Environmentalism in Central and Southeastern Europe

Hrvoje Petrić, Ivana Žebec Šilj: Environmentalism in Central and Southeastern Europe : historical perspectives. Lanham, Boulder, New York, London : Lexington Books, [Ann Arbor] : ProQuest Ebook Central, 2017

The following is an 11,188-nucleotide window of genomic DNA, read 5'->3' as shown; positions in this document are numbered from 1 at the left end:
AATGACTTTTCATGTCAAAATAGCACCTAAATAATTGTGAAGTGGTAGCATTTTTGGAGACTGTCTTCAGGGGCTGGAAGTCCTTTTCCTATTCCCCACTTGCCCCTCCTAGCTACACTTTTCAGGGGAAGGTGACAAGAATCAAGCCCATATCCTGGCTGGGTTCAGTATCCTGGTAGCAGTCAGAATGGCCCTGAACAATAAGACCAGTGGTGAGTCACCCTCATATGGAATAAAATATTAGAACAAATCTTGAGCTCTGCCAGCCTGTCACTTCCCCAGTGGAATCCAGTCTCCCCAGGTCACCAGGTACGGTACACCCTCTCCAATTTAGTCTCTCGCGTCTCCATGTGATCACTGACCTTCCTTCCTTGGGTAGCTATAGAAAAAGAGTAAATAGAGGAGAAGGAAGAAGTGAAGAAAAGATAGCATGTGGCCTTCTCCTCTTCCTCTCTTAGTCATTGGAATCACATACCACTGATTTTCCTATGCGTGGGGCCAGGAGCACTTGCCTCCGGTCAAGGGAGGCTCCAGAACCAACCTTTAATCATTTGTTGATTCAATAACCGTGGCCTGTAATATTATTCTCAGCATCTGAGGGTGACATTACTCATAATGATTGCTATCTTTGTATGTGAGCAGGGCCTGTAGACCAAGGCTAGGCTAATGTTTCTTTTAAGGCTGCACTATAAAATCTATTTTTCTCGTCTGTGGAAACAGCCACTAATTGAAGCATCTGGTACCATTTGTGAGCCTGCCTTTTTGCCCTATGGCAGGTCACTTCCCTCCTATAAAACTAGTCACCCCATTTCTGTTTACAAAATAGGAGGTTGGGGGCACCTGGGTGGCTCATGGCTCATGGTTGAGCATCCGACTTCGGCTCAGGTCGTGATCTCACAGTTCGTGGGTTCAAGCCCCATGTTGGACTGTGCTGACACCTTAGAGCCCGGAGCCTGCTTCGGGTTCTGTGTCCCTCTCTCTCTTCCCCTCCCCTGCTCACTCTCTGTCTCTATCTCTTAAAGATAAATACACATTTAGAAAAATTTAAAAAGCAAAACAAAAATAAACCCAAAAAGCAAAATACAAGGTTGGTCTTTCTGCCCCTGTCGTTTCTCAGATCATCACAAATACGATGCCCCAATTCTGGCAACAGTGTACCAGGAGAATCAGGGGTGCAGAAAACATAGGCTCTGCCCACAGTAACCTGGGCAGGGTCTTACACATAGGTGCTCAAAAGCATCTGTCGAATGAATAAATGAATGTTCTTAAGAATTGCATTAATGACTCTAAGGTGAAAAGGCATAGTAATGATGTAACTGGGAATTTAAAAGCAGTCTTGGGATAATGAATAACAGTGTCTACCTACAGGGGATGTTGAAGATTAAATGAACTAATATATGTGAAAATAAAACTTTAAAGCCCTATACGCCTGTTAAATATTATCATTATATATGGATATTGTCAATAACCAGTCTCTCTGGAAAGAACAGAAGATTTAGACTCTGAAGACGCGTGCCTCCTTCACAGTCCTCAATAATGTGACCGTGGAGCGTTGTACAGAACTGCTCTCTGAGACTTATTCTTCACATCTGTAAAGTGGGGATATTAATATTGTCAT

“Consisting of 12 chapters, the book presents the rise and development of environmentalism, environmental history as a discipline, and the history of environmental movements in the Central and South Eastern European region from an international point of view. The chapters—written by scholars from Italy, Austria, Slovenia, Croatia, Slovakia, Romania, Serbia, Greece and Turkey—cover a wide range of topics including the creation of protected areas, increasing environmental consciousness, the evolution of humanity’s relationship toward the environment, and perceptions of environmentalism by different disciplines. This international approach highlights the region’s complex development from the end of the eighteenth century through the twentieth century, with its unique blend of traditions. Three historically different traditions—the Habsburg, Ottoman and Venetian—converge in Central and South Eastern Europe, and this book emphasizes the subtleties of these sometimes intertwined traditions. The focus of the book varies according to both the different geographical environments characteristic of the region and the protagonists who actively participated in changing relationships toward the environment. However, what does not vary and is common to all the chapters is the historical approach, since the process has continuity, which the book accentuates. In geographical terms, the region that is the focus of the book, Central and South Eastern Europe, is the contact zone of the Alps, Danube, Adriatic and partially the North Eastern Mediterranean Sea. Throughout history, it was also the contact zone of the Habsburg, Ottoman and Venetian traditions. Those realities have resulted in a unique blending and intertwining of traditions and, therefore, relationships with and perceptions of the environment.” (Verlagstext)